When Bryan Singer left the X-Men franchise to direct Superman Returns, I couldn't help but feel a little dread. The first X-movie got off to an uneven start (mutagenic wave? killing off Senator Kelly?) but was ultimately satisfying. X-Men 2 succeeded on all fronts, evoking the comic books, introducing new characters, and telling a satisfying story.
And now we have X-Men: The Final Stand, a movie which struggles mightily with an ever-larger cast and myriad plots meant to satisfy diehard fans and newbies alike. Unfortunately, the plots and the characters caught up in them never managing to gel cohesively, ending with a movie that's the cinematic equivalent of one of veteran X-scribe Chris Claremont's rambling, multi-year, never-quite-explained plots.
I took a break from watching Nowhere Man on DVD this month and last to get caught up on some movies, including The Triangle, The Island, The Aviator and Flightplan.
The impetus behind this page was a speech I gave at a meeting of the Pocono Libertarians a few years back on "Libertarian Themes in Science Fiction." As a life-long science fiction fan, and later a libertarian, the unity of the two subjects always seemed obvious to me. But at that meeting I discovered that many of my fellow libertarian-minded citizens either hadn't heard of the books and movies I was mentioning, or hadn't thought of them in a libertarian light.
Over the years, Nuketown has evolved into an increasingly libertarian webzine, but it never had a full-blown section dedicated specifically to the intersection of libertarianism and sci-fi. Now, with this page, it does.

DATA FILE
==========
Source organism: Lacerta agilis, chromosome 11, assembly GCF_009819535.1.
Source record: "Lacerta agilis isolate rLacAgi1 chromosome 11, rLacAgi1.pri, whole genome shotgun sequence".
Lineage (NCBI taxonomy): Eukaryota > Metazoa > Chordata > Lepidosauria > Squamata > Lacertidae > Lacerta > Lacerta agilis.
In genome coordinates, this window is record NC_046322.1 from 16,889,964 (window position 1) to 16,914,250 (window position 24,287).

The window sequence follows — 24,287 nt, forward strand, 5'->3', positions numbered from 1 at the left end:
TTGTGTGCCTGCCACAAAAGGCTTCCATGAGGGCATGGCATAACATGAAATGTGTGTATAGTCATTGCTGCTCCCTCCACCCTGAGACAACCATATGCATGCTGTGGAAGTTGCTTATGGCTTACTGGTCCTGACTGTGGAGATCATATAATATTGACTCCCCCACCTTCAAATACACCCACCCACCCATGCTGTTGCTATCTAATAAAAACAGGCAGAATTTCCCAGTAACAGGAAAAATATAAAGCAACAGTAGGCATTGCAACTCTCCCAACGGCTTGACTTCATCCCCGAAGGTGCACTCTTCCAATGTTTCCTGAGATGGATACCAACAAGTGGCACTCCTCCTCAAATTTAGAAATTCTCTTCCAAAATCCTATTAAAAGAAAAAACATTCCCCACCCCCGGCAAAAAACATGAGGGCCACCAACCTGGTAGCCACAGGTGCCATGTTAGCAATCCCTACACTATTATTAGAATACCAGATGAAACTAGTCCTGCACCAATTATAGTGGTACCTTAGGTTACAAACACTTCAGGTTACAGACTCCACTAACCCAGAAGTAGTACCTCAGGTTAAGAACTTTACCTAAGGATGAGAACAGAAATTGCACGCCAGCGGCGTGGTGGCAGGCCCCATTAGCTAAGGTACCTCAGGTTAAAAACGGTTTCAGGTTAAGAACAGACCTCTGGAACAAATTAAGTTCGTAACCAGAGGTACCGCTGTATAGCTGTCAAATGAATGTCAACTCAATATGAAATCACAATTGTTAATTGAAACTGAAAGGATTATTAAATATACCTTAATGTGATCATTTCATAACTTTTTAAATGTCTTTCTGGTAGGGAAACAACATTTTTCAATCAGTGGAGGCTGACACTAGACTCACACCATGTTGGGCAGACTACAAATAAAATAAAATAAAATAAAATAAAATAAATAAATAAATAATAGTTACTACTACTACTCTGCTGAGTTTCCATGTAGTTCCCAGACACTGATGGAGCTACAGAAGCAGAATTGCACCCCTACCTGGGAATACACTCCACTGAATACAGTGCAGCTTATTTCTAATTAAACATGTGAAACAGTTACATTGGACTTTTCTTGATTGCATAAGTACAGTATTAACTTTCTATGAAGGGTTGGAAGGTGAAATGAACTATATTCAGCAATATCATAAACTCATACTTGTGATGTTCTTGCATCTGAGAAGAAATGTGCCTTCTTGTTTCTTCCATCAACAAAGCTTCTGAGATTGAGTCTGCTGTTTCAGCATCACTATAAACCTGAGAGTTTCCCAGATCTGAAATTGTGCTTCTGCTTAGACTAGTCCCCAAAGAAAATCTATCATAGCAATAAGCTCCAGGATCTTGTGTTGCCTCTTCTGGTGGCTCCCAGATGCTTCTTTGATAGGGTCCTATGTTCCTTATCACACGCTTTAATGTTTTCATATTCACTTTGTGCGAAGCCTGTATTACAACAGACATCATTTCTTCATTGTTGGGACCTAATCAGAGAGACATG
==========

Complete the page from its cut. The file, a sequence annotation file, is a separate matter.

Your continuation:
King Kong is every 12-year-old boy's dream -- an epic, larger-than-life adventure tinged with horror and managing to make the silver screen look too small to contain it. Plus, it's got a 25-ft tall gorilla fighting dinosaurs.
The story of King Kong is well known, and the surprises in this film come from execution rather than plot. The question is not what will happen uat what new wonders Peter Jackson will show us, and oh, what wonders there are!
This is not the movie you think it is. If you're on the right, you're probably thinking that this is a gleeful bashing of filmmaker Michael Moore. And if you're on the left, well, you're probably thinking this is a gleeful bashing of filmmaker Michael Moore. It's not a love letter to the controversial director, but it's not nearly the hatchet job folks might be expecting. In fact, while the documentary focuses on Michael Moore, it ends up being more about personal integrity and self-discovery than a quest to hunt down the elusive Moore.
This story has several great quotes from screenwriter Tim Minear, including "The other thing is to make sure the powers that be in Hollywood don't force you to turn it into some Marxist screed on socialism, when Heinlein was a Libertarian and it's about free-market capitalism." Awesome. Read the full story.